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Ten years ago, noted scholar Philip Tetlock gained international attention with a landmark study demonstrating that experts' predictions are only slightly better than chance, whether on global or local issues. But Tetlock is more interested in an underreported conclusion in his same same study - some people do have real foresight.
So who are the people that understand what is likely to happen, and how can we all get better at making predictions? Superforecasting: The Art and Science of Prediction is Tetlock's answer, co-written with author Dan Gardner. For the past decade, Tetlock has worked on the Good Judgment Project, studying ordinary people who are able to sift through trends and seemingly unrelated information to draw more accurate conclusions about upcoming events than experts in their field.
In its review, Kirkus described Superforcasting this way: "In this captivating book, Tetlock argues that success is all about the approach: foresight is not a gift but rather a product of a particular way of thinking."
The Good Judgment Project involves tens of thousands of ordinary people--including a Brooklyn filmmaker, a retired pipe installer, and a former ballroom dancer--who set out to forecast global events. Some of the volunteers have turned out to be astonishingly good. They've beaten other benchmarks, competitors, and prediction markets. They've even beaten the collective judgment of intelligence analysts with access to classified information. They are "superforecasters."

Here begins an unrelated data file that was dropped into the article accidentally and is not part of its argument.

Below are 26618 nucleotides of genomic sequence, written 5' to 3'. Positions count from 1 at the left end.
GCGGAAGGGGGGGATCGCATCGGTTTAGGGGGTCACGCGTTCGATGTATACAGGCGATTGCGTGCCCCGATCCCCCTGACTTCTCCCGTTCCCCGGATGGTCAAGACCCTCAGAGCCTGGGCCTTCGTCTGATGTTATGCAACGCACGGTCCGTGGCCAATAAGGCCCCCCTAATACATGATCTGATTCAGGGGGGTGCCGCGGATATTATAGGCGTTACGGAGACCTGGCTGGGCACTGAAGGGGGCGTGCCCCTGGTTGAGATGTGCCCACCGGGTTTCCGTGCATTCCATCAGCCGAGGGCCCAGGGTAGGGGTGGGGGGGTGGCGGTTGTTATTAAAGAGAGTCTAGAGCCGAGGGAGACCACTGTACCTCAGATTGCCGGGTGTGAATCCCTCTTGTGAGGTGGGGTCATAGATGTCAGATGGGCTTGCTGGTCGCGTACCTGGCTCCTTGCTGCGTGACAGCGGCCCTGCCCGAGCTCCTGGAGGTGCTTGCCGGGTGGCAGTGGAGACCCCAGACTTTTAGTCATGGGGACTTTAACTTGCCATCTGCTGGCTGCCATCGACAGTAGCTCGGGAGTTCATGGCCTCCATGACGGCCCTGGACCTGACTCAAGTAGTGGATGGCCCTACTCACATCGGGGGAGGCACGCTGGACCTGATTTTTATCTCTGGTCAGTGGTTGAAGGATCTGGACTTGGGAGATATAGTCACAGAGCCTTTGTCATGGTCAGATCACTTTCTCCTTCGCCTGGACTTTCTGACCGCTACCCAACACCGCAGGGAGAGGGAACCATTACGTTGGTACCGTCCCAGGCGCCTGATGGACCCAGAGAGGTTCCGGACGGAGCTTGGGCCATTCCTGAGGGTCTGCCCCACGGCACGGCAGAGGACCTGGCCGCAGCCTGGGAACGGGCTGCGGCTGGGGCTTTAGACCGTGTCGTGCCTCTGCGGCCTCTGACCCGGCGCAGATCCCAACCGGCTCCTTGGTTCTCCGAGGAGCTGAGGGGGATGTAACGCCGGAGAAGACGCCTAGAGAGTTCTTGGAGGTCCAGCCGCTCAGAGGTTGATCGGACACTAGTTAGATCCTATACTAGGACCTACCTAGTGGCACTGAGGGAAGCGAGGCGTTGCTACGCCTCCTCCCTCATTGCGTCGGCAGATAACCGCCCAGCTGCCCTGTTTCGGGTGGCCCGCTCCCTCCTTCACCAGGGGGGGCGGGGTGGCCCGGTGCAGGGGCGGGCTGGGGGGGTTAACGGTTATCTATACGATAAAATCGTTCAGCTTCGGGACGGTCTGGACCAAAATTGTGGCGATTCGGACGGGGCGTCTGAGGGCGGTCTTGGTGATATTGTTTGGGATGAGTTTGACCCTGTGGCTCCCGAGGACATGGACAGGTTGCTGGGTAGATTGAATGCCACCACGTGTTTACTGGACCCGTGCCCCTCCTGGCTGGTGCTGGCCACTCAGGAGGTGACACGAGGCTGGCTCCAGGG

Tetlock demonstrated that good forecasting doesn't require powerful computers or arcane methods. It involves gathering evidence from a variety of sources, thinking probabilistically, working in teams, keeping score, and being willing to admit error and change course. Superforecasting offers the first demonstrably effective way any individual, group, or public or private entity can improve our ability to predict the future--whether in business, finance, politics, international affairs, or daily life.
Philip E. Tetlock is the Annenberg University Professor at the University of Pennsylvania and holds appointments in the psychology and political science departments and the Wharton School of Business. Dan Gardner is a journalist and the author of Risk and Future Babble: Why Pundits are Hedgehogs and Foxes Know Best.
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